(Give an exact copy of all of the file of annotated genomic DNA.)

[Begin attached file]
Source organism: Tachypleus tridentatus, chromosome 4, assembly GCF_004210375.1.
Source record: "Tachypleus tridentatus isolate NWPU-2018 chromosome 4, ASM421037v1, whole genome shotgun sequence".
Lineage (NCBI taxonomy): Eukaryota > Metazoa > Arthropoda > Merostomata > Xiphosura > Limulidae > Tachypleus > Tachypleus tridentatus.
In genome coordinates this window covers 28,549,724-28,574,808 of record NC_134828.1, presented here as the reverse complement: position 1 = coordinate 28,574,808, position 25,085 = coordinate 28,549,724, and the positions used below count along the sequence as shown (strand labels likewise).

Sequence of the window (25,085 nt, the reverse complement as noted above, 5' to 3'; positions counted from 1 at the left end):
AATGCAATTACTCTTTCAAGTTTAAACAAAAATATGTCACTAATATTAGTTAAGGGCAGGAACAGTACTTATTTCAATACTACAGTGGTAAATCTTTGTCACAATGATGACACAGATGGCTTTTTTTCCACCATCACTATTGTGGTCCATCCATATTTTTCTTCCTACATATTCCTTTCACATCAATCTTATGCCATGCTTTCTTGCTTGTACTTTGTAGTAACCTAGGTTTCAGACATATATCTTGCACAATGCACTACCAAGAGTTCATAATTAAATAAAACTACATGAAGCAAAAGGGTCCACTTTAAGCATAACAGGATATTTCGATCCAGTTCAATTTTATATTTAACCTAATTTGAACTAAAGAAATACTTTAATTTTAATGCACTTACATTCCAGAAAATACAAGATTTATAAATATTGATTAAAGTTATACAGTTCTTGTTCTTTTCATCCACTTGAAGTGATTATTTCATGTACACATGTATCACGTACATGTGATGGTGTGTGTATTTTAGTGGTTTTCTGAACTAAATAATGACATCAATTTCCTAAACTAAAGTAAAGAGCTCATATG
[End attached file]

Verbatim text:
Source organism: Tachypleus tridentatus, chromosome 4, assembly GCF_004210375.1.
Source record: "Tachypleus tridentatus isolate NWPU-2018 chromosome 4, ASM421037v1, whole genome shotgun sequence".
Lineage (NCBI taxonomy): Eukaryota > Metazoa > Arthropoda > Merostomata > Xiphosura > Limulidae > Tachypleus > Tachypleus tridentatus.
In genome coordinates this window covers 28,549,724-28,574,808 of record NC_134828.1, presented here as the reverse complement: position 1 = coordinate 28,574,808, position 25,085 = coordinate 28,549,724, and the positions used below count along the sequence as shown (strand labels likewise).

Sequence of the window (25,085 nt, the reverse complement as noted above, 5' to 3'; positions counted from 1 at the left end):
AATGCAATTACTCTTTCAAGTTTAAACAAAAATATGTCACTAATATTAGTTAAGGGCAGGAACAGTACTTATTTCAATACTACAGTGGTAAATCTTTGTCACAATGATGACACAGATGGCTTTTTTTCCACCATCACTATTGTGGTCCATCCATATTTTTCTTCCTACATATTCCTTTCACATCAATCTTATGCCATGCTTTCTTGCTTGTACTTTGTAGTAACCTAGGTTTCAGACATATATCTTGCACAATGCACTACCAAGAGTTCATAATTAAATAAAACTACATGAAGCAAAAGGGTCCACTTTAAGCATAACAGGATATTTCGATCCAGTTCAATTTTATATTTAACCTAATTTGAACTAAAGAAATACTTTAATTTTAATGCACTTACATTCCAGAAAATACAAGATTTATAAATATTGATTAAAGTTATACAGTTCTTGTTCTTTTCATCCACTTGAAGTGATTATTTCATGTACACATGTATCACGTACATGTGATGGTGTGTGTATTTTAGTGGTTTTCTGAACTAAATAATGACATCAATTTCCTAAACTAAAGTAAAGAGCTCATATG